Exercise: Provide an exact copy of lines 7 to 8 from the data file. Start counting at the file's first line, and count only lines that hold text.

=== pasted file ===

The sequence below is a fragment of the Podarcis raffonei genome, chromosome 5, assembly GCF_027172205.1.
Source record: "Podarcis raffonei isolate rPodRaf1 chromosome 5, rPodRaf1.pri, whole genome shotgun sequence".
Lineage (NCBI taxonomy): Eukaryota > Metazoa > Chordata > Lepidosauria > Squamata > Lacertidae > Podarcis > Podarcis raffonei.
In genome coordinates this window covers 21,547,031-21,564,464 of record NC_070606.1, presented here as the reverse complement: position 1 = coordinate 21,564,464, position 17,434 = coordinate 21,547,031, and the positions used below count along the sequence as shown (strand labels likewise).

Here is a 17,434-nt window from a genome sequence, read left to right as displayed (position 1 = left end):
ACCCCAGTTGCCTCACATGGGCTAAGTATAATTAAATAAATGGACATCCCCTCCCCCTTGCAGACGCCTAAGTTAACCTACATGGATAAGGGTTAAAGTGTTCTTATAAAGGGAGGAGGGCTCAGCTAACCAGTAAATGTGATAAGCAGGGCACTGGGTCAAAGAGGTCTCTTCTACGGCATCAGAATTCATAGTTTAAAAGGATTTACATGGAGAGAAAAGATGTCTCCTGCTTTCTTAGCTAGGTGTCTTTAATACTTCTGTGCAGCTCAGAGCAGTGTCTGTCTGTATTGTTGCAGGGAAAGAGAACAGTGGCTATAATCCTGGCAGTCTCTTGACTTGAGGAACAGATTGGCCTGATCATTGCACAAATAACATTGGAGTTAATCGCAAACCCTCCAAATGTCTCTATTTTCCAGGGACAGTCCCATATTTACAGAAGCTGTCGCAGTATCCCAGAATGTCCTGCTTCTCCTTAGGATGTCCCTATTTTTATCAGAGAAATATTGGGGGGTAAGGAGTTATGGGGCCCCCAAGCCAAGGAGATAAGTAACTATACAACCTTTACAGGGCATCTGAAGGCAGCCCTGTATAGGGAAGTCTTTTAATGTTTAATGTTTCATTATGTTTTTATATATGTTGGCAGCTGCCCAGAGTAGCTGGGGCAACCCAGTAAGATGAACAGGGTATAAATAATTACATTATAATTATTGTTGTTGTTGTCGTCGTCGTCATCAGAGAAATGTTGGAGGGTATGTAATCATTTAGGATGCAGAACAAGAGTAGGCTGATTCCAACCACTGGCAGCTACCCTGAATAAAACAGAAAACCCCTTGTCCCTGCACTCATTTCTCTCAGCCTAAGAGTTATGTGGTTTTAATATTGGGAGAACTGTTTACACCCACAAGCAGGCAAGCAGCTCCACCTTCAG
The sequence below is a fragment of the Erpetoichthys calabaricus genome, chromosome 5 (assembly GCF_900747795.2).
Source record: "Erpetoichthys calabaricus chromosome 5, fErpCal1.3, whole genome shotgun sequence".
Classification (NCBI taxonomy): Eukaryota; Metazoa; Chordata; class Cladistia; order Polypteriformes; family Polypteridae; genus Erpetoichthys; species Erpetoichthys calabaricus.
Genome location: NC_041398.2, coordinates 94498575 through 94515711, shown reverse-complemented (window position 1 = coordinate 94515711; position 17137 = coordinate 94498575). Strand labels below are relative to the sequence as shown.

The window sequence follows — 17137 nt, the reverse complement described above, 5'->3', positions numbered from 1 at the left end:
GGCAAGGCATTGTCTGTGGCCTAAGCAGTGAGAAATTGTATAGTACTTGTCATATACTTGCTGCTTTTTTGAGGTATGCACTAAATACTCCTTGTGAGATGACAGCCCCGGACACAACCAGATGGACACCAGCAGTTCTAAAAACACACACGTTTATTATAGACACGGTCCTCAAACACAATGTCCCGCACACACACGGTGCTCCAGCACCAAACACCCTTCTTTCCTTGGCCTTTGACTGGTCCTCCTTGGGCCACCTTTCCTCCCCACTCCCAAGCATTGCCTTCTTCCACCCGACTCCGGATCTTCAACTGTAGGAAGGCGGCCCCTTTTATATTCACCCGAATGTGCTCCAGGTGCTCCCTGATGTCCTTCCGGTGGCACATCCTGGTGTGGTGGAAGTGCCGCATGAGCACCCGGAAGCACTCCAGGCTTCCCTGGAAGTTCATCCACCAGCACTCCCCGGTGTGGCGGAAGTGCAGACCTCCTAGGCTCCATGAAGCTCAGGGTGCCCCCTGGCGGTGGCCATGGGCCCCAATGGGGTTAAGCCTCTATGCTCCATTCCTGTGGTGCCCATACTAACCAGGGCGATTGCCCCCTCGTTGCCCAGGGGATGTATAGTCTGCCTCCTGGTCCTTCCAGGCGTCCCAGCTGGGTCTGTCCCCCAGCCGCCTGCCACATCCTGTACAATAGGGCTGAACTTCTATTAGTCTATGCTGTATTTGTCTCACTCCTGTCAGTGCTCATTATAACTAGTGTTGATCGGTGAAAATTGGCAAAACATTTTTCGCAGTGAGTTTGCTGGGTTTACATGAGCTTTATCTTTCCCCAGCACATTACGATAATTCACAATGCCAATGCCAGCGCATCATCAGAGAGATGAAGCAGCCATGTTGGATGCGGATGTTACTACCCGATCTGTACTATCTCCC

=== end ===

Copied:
The sequence below is a fragment of the Erpetoichthys calabaricus genome, chromosome 5 (assembly GCF_900747795.2).
Source record: "Erpetoichthys calabaricus chromosome 5, fErpCal1.3, whole genome shotgun sequence".